Selected quotes: http://www.washingtonpost.com/politics/how-bill-gates-pulled-off-the-swift-common-core-revolution/2014/06/07/a830e32e-ec34-11e3-9f5c-9075d5508f0a_story.html
After the meeting, weeks passed with no word. Then Wilhoit got a call: Gates was in.
What followed was one of the swiftest and most remarkable shifts in education policy in U.S. history.
The Bill and Melinda Gates Foundation didn’t just bankroll the development of what became known as the Common Core State Standards. With more than $200 million, the foundation also built political support across the country, persuading state governments to make systemic and costly changes.
Bill Gates was de facto organizer, providing the money and structure for states to work together on common standards in a way that avoided the usual collision between states’ rights and national interests that had undercut every previous effort, dating from the Eisenhower administration.
The Gates Foundation spread money across the political spectrum, to entities including the big teachers unions, the American Federation of Teachers and the National Education Association, and business organizations such as the U.S. Chamber of Commerce — groups that have clashed in the past but became vocal backers of the standards.
Money flowed to policy groups on the right and left, funding research by scholars of varying political persuasions who promoted the idea of common standards. Liberals at the Center for American Progress and conservatives affiliated with the American Legislative Exchange Council who routinely disagree on nearly every issue accepted Gates money and found common ground on the Common Core.
One 2009 study, conducted by the conservative Thomas B. Fordham Institute with a $959,116 Gates grant, described the proposed standards as being “very, very strong” and “clearly superior” to many existing state standards.
Gates money went to state and local groups, as well, to help influence policymakers and civic leaders. And the idea found a major booster in President Obama, whose new administration was populated by former Gates Foundation staffers and associates. The administration designed a special contest using economic stimulus funds to reward states that accepted the standards.
And yet, because of the way education policy is generally decided, the Common Core was instituted in many states without a single vote taken by an elected lawmaker. Kentucky even adopted the standards before the final draft had been made public.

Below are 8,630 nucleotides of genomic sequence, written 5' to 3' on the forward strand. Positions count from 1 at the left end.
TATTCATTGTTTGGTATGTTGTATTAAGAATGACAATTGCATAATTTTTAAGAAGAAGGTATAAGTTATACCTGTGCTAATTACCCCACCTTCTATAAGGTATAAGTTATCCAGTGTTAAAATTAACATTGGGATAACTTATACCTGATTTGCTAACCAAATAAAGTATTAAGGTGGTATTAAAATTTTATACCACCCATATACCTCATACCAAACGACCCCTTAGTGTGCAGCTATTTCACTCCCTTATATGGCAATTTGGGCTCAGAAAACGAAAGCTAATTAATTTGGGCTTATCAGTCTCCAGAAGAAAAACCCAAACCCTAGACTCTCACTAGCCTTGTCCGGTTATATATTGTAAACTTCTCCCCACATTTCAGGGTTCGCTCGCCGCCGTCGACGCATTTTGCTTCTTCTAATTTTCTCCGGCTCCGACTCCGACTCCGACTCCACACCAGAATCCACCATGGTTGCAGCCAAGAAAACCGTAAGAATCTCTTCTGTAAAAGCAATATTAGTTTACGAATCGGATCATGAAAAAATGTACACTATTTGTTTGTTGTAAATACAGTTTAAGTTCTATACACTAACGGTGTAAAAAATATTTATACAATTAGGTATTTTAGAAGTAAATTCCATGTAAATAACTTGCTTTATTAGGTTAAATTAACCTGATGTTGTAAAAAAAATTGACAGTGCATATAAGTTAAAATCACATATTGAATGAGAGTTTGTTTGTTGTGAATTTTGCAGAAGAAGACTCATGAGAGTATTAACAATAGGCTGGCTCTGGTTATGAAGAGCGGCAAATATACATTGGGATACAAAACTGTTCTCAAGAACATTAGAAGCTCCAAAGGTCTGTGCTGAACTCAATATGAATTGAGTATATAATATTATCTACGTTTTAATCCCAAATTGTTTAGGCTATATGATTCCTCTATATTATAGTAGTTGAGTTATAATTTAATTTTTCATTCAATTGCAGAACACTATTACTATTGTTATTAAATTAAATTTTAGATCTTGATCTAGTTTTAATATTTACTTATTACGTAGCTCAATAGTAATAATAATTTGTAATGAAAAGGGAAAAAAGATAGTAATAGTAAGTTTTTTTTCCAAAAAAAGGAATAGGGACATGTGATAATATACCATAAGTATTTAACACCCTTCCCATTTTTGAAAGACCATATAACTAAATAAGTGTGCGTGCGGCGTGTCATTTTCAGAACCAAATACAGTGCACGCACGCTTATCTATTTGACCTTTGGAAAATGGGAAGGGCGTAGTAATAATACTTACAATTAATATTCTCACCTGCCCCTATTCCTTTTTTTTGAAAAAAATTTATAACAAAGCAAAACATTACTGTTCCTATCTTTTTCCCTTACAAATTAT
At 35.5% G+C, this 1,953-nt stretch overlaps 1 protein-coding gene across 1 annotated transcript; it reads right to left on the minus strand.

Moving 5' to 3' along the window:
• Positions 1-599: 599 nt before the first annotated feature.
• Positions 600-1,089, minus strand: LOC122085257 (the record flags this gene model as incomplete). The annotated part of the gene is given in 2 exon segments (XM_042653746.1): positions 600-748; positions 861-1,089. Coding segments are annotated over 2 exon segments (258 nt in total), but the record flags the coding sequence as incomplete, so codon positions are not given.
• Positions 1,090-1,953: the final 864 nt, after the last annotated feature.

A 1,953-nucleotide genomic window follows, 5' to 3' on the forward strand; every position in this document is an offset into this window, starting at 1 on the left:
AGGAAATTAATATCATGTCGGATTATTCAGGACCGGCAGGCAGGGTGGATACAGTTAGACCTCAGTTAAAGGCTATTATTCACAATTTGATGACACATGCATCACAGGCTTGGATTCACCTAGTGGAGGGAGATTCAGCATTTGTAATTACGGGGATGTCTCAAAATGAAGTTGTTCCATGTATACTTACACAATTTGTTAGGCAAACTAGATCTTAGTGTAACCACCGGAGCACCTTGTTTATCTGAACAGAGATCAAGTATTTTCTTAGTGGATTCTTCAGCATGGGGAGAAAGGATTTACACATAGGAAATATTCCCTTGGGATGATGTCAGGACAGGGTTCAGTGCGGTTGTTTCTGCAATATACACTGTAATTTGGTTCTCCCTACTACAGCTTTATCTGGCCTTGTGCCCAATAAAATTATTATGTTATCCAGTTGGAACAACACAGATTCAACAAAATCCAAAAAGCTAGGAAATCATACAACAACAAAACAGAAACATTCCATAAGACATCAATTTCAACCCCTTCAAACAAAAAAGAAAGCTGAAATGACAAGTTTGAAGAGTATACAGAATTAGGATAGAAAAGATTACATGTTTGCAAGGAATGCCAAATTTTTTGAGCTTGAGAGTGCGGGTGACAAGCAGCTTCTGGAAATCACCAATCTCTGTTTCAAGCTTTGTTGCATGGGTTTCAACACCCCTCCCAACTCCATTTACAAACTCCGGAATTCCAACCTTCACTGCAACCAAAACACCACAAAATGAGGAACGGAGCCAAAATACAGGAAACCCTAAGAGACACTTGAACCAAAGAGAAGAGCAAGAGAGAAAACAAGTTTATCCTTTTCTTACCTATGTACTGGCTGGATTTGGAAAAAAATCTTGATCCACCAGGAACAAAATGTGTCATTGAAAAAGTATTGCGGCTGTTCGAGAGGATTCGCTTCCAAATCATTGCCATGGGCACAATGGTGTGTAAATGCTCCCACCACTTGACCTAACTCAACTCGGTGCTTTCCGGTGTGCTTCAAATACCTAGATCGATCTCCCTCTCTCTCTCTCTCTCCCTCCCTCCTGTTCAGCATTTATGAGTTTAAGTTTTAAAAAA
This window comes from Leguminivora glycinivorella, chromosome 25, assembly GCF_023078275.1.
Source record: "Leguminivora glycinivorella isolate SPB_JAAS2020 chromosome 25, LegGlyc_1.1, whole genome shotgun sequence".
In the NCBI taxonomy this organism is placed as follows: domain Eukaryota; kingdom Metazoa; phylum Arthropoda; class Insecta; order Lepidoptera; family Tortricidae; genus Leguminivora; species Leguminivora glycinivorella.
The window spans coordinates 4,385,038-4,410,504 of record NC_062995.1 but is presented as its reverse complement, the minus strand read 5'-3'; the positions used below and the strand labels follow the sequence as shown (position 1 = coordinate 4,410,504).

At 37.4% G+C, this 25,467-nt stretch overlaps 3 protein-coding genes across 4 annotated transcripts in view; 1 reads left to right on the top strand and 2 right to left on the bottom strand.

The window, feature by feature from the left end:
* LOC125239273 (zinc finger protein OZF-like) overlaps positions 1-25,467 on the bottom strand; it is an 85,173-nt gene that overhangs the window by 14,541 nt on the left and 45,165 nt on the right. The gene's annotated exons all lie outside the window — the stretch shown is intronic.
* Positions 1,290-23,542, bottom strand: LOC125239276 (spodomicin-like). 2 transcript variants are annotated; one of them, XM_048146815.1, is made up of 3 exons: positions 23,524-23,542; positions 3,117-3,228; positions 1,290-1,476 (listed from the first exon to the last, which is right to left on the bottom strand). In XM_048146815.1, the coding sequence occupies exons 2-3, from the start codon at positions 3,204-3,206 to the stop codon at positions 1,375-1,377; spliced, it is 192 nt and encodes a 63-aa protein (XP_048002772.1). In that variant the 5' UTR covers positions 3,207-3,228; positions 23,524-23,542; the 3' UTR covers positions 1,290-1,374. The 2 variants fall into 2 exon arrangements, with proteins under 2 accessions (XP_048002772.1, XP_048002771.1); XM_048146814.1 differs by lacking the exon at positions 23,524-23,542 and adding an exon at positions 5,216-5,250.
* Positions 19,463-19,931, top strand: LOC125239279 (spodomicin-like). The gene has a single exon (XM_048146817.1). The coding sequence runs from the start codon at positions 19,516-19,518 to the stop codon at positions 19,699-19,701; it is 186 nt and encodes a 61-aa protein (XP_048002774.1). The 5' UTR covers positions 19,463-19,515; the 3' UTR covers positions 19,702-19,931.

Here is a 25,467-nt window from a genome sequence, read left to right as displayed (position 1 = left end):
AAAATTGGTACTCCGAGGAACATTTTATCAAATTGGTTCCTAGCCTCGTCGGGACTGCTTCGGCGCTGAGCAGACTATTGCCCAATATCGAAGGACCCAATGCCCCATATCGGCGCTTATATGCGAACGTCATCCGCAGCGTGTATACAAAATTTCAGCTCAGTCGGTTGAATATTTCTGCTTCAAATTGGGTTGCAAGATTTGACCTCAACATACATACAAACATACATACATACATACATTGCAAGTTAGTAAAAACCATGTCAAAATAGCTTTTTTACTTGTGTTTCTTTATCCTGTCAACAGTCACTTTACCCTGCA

States were responding to a “common belief system supported by widespread investments,” according to one former Gates employee who spoke on the condition of anonymity to avoid antagonizing the foundation.
The movement grew so quickly and with so little public notice that opposition was initially almost nonexistent. That started to change last summer, when local tea party groups began protesting what they viewed as the latest intrusion by an overreaching federal government — even though the impetus had come from the states. In some circles, Common Core became known derisively as “Obamacore.”
Since then, anti-Common Core sentiment has intensified, to the extent that it has become a litmus test in the Republican Party ahead of the GOP’s 2016 presidential nomination process. Former Florida governor Jeb Bush, whose nonprofit Foundation for Excellence in Education has received about $5.2 million from the Gates Foundation since 2010, is one of the Common Core’s most vocal supporters. Indiana Gov. Mike Pence, who, like Bush, is a potential Republican presidential candidate, led a repeal of the standards in his state. In the past week, Oklahoma Gov. Mary Fallin (R), a former advocate of the standards, signed a law pulling her state out, days after South Carolina’s Republican governor, Nikki Haley, did the same.
Some liberals are angry, too, with a few teacher groups questioning Gates’s influence and motives. Critics say Microsoft stands to benefit from the Common Core’s embrace of technology and data — a charge Gates vehemently rejects.